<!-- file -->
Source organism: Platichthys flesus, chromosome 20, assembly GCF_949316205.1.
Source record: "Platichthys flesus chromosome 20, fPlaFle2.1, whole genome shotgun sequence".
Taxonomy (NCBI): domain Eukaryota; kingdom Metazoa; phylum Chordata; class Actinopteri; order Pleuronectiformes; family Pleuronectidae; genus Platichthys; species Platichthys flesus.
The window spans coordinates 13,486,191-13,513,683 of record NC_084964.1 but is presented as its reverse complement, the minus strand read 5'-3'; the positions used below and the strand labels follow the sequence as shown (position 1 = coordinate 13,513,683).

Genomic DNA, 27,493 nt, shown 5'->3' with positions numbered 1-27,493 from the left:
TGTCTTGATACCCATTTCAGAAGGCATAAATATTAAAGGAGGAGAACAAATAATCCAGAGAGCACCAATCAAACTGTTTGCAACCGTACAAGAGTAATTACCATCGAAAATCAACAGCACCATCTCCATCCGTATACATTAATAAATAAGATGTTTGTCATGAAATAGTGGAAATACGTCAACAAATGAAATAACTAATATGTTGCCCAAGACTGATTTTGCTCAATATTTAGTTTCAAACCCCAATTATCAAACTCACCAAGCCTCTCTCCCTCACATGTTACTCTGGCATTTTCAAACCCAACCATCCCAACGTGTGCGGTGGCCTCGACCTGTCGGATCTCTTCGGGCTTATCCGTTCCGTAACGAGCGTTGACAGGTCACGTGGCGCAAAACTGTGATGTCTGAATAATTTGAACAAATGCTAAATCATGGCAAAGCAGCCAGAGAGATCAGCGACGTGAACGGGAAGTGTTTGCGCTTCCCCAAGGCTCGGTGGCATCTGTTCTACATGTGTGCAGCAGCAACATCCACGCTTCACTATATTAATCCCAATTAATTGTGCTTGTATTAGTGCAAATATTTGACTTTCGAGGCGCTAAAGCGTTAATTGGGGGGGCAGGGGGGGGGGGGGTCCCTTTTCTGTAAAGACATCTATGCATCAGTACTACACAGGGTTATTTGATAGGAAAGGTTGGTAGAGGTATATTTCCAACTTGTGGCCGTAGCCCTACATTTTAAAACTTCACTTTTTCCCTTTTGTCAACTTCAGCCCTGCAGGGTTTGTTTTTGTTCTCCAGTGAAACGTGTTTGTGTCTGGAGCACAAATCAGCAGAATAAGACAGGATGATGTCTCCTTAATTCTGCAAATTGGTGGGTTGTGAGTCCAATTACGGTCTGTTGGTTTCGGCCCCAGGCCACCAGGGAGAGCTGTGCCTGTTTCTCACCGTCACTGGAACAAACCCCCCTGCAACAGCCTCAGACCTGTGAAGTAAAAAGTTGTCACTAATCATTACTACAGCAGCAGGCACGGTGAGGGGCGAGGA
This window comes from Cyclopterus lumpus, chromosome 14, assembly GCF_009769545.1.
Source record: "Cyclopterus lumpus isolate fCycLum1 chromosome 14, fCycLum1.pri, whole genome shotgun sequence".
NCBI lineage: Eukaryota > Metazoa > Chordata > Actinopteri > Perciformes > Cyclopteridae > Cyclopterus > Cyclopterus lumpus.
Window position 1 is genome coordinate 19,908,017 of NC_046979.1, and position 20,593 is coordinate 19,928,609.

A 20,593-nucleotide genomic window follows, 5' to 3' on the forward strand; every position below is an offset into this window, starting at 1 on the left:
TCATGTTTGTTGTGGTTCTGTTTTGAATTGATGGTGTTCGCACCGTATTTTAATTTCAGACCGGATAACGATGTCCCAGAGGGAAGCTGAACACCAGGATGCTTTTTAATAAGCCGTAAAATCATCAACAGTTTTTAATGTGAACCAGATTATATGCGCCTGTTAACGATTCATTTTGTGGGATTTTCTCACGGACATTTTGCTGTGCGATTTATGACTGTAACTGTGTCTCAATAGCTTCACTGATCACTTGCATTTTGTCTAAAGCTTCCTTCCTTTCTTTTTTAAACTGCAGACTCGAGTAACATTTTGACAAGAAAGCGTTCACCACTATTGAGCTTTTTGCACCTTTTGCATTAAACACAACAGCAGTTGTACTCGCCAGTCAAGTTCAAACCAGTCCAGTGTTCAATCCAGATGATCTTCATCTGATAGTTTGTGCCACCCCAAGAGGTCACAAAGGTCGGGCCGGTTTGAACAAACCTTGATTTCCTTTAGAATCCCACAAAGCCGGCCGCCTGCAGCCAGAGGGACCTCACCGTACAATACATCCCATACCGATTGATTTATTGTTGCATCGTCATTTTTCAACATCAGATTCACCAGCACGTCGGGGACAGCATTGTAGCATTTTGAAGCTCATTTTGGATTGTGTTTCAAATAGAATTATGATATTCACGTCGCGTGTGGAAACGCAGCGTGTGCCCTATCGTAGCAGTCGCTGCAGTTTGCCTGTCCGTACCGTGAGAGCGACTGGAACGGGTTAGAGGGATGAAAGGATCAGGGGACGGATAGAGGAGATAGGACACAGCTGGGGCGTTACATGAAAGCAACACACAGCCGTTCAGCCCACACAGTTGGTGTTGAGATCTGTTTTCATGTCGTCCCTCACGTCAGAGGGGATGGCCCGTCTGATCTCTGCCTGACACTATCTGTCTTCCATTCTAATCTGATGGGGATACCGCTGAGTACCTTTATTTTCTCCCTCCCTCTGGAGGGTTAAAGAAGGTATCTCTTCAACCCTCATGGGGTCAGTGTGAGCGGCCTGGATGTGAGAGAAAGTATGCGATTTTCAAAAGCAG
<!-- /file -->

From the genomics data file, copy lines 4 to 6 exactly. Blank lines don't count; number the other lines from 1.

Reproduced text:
The window spans coordinates 13,486,191-13,513,683 of record NC_084964.1 but is presented as its reverse complement, the minus strand read 5'-3'; the positions used below and the strand labels follow the sequence as shown (position 1 = coordinate 13,513,683).

Genomic DNA, 27,493 nt, shown 5'->3' with positions numbered 1-27,493 from the left:
TGTCTTGATACCCATTTCAGAAGGCATAAATATTAAAGGAGGAGAACAAATAATCCAGAGAGCACCAATCAAACTGTTTGCAACCGTACAAGAGTAATTACCATCGAAAATCAACAGCACCATCTCCATCCGTATACATTAATAAATAAGATGTTTGTCATGAAATAGTGGAAATACGTCAACAAATGAAATAACTAATATGTTGCCCAAGACTGATTTTGCTCAATATTTAGTTTCAAACCCCAATTATCAAACTCACCAAGCCTCTCTCCCTCACATGTTACTCTGGCATTTTCAAACCCAACCATCCCAACGTGTGCGGTGGCCTCGACCTGTCGGATCTCTTCGGGCTTATCCGTTCCGTAACGAGCGTTGACAGGTCACGTGGCGCAAAACTGTGATGTCTGAATAATTTGAACAAATGCTAAATCATGGCAAAGCAGCCAGAGAGATCAGCGACGTGAACGGGAAGTGTTTGCGCTTCCCCAAGGCTCGGTGGCATCTGTTCTACATGTGTGCAGCAGCAACATCCACGCTTCACTATATTAATCCCAATTAATTGTGCTTGTATTAGTGCAAATATTTGACTTTCGAGGCGCTAAAGCGTTAATTGGGGGGGCAGGGGGGGGGGGGGTCCCTTTTCTGTAAAGACATCTATGCATCAGTACTACACAGGGTTATTTGATAGGAAAGGTTGGTAGAGGTATATTTCCAACTTGTGGCCGTAGCCCTACATTTTAAAACTTCACTTTTTCCCTTTTGTCAACTTCAGCCCTGCAGGGTTTGTTTTTGTTCTCCAGTGAAACGTGTTTGTGTCTGGAGCACAAATCAGCAGAATAAGACAGGATGATGTCTCCTTAATTCTGCAAATTGGTGGGTTGTGAGTCCAATTACGGTCTGTTGGTTTCGGCCCCAGGCCACCAGGGAGAGCTGTGCCTGTTTCTCACCGTCACTGGAACAAACCCCCCTGCAACAGCCTCAGACCTGTGAAGTAAAAAGTTGTCACTAATCATTACTACAGCAGCAGGCACGGTGAGGGGCGAGGA